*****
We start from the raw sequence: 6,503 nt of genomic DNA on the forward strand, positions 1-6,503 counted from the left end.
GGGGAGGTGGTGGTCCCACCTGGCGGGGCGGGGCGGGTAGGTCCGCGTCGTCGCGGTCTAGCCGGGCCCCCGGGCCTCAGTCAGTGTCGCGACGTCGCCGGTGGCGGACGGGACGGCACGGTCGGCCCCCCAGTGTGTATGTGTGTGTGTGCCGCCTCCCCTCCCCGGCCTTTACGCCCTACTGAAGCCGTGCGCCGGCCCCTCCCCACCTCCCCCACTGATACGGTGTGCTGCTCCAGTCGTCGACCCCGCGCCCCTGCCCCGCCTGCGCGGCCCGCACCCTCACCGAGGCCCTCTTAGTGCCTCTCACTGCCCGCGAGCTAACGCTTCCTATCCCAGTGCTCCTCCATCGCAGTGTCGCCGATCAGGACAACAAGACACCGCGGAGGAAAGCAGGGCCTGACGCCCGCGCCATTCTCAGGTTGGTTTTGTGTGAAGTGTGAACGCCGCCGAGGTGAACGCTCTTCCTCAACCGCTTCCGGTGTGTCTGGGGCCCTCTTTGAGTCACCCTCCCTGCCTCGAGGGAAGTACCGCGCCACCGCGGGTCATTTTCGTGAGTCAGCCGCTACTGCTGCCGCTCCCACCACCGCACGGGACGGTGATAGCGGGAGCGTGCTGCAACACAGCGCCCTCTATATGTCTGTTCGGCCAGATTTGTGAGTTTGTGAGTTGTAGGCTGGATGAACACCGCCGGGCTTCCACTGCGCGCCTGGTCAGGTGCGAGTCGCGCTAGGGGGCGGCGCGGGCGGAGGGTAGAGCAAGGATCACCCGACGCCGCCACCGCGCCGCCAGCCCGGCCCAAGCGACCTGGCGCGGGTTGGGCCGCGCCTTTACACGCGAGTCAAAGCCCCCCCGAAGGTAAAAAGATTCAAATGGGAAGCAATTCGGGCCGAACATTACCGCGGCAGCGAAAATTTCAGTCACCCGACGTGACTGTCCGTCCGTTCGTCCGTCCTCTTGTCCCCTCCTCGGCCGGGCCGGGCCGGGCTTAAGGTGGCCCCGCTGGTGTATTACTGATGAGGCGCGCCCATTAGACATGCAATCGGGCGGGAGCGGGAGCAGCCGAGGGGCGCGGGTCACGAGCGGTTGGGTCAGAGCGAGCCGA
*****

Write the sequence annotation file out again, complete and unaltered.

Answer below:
We start from the raw sequence: 6,503 nt of genomic DNA on the forward strand, positions 1-6,503 counted from the left end.
GGGGAGGTGGTGGTCCCACCTGGCGGGGCGGGGCGGGTAGGTCCGCGTCGTCGCGGTCTAGCCGGGCCCCCGGGCCTCAGTCAGTGTCGCGACGTCGCCGGTGGCGGACGGGACGGCACGGTCGGCCCCCCAGTGTGTATGTGTGTGTGTGCCGCCTCCCCTCCCCGGCCTTTACGCCCTACTGAAGCCGTGCGCCGGCCCCTCCCCACCTCCCCCACTGATACGGTGTGCTGCTCCAGTCGTCGACCCCGCGCCCCTGCCCCGCCTGCGCGGCCCGCACCCTCACCGAGGCCCTCTTAGTGCCTCTCACTGCCCGCGAGCTAACGCTTCCTATCCCAGTGCTCCTCCATCGCAGTGTCGCCGATCAGGACAACAAGACACCGCGGAGGAAAGCAGGGCCTGACGCCCGCGCCATTCTCAGGTTGGTTTTGTGTGAAGTGTGAACGCCGCCGAGGTGAACGCTCTTCCTCAACCGCTTCCGGTGTGTCTGGGGCCCTCTTTGAGTCACCCTCCCTGCCTCGAGGGAAGTACCGCGCCACCGCGGGTCATTTTCGTGAGTCAGCCGCTACTGCTGCCGCTCCCACCACCGCACGGGACGGTGATAGCGGGAGCGTGCTGCAACACAGCGCCCTCTATATGTCTGTTCGGCCAGATTTGTGAGTTTGTGAGTTGTAGGCTGGATGAACACCGCCGGGCTTCCACTGCGCGCCTGGTCAGGTGCGAGTCGCGCTAGGGGGCGGCGCGGGCGGAGGGTAGAGCAAGGATCACCCGACGCCGCCACCGCGCCGCCAGCCCGGCCCAAGCGACCTGGCGCGGGTTGGGCCGCGCCTTTACACGCGAGTCAAAGCCCCCCCGAAGGTAAAAAGATTCAAATGGGAAGCAATTCGGGCCGAACATTACCGCGGCAGCGAAAATTTCAGTCACCCGACGTGACTGTCCGTCCGTTCGTCCGTCCTCTTGTCCCCTCCTCGGCCGGGCCGGGCCGGGCTTAAGGTGGCCCCGCTGGTGTATTACTGATGAGGCGCGCCCATTAGACATGCAATCGGGCGGGAGCGGGAGCAGCCGAGGGGCGCGGGTCACGAGCGGTTGGGTCAGAGCGAGCCGA